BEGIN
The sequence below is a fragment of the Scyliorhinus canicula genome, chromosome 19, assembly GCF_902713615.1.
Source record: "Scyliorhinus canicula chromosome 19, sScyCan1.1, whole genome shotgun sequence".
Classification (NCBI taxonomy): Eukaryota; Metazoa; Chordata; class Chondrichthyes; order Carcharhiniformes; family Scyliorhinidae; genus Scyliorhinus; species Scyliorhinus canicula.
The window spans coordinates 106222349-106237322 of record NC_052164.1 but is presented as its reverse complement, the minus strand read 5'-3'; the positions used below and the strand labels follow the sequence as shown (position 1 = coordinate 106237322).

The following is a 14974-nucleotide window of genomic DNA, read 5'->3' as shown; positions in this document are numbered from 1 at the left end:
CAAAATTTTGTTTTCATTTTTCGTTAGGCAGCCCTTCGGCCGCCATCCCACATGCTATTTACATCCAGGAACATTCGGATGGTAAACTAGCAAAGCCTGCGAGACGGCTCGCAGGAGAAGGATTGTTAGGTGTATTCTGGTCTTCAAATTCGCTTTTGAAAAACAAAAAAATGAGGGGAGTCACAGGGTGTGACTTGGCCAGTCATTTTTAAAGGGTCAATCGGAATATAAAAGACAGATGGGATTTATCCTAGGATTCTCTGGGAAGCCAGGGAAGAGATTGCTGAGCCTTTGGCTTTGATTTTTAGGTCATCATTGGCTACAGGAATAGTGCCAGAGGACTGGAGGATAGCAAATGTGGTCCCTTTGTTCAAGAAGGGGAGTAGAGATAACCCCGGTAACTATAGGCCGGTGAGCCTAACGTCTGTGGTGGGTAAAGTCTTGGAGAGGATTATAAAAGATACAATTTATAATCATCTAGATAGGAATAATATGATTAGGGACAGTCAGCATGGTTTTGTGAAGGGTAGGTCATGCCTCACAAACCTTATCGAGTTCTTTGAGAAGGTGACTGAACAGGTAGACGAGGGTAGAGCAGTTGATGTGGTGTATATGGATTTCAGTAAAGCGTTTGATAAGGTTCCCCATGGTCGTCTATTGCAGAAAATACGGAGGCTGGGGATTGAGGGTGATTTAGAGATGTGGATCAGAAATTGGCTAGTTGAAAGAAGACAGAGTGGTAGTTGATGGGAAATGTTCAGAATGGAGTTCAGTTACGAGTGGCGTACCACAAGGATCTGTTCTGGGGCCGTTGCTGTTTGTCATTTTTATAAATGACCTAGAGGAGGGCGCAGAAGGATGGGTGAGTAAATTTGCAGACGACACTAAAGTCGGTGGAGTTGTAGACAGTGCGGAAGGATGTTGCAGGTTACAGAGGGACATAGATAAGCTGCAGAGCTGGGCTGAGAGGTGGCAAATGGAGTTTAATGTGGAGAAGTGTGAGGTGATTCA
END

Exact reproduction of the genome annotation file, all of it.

The sequence below is a fragment of the Scyliorhinus canicula genome, chromosome 19, assembly GCF_902713615.1.
Source record: "Scyliorhinus canicula chromosome 19, sScyCan1.1, whole genome shotgun sequence".
Classification (NCBI taxonomy): Eukaryota; Metazoa; Chordata; class Chondrichthyes; order Carcharhiniformes; family Scyliorhinidae; genus Scyliorhinus; species Scyliorhinus canicula.
The window spans coordinates 106222349-106237322 of record NC_052164.1 but is presented as its reverse complement, the minus strand read 5'-3'; the positions used below and the strand labels follow the sequence as shown (position 1 = coordinate 106237322).

The following is a 14974-nucleotide window of genomic DNA, read 5'->3' as shown; positions in this document are numbered from 1 at the left end:
CAAAATTTTGTTTTCATTTTTCGTTAGGCAGCCCTTCGGCCGCCATCCCACATGCTATTTACATCCAGGAACATTCGGATGGTAAACTAGCAAAGCCTGCGAGACGGCTCGCAGGAGAAGGATTGTTAGGTGTATTCTGGTCTTCAAATTCGCTTTTGAAAAACAAAAAAATGAGGGGAGTCACAGGGTGTGACTTGGCCAGTCATTTTTAAAGGGTCAATCGGAATATAAAAGACAGATGGGATTTATCCTAGGATTCTCTGGGAAGCCAGGGAAGAGATTGCTGAGCCTTTGGCTTTGATTTTTAGGTCATCATTGGCTACAGGAATAGTGCCAGAGGACTGGAGGATAGCAAATGTGGTCCCTTTGTTCAAGAAGGGGAGTAGAGATAACCCCGGTAACTATAGGCCGGTGAGCCTAACGTCTGTGGTGGGTAAAGTCTTGGAGAGGATTATAAAAGATACAATTTATAATCATCTAGATAGGAATAATATGATTAGGGACAGTCAGCATGGTTTTGTGAAGGGTAGGTCATGCCTCACAAACCTTATCGAGTTCTTTGAGAAGGTGACTGAACAGGTAGACGAGGGTAGAGCAGTTGATGTGGTGTATATGGATTTCAGTAAAGCGTTTGATAAGGTTCCCCATGGTCGTCTATTGCAGAAAATACGGAGGCTGGGGATTGAGGGTGATTTAGAGATGTGGATCAGAAATTGGCTAGTTGAAAGAAGACAGAGTGGTAGTTGATGGGAAATGTTCAGAATGGAGTTCAGTTACGAGTGGCGTACCACAAGGATCTGTTCTGGGGCCGTTGCTGTTTGTCATTTTTATAAATGACCTAGAGGAGGGCGCAGAAGGATGGGTGAGTAAATTTGCAGACGACACTAAAGTCGGTGGAGTTGTAGACAGTGCGGAAGGATGTTGCAGGTTACAGAGGGACATAGATAAGCTGCAGAGCTGGGCTGAGAGGTGGCAAATGGAGTTTAATGTGGAGAAGTGTGAGGTGATTCA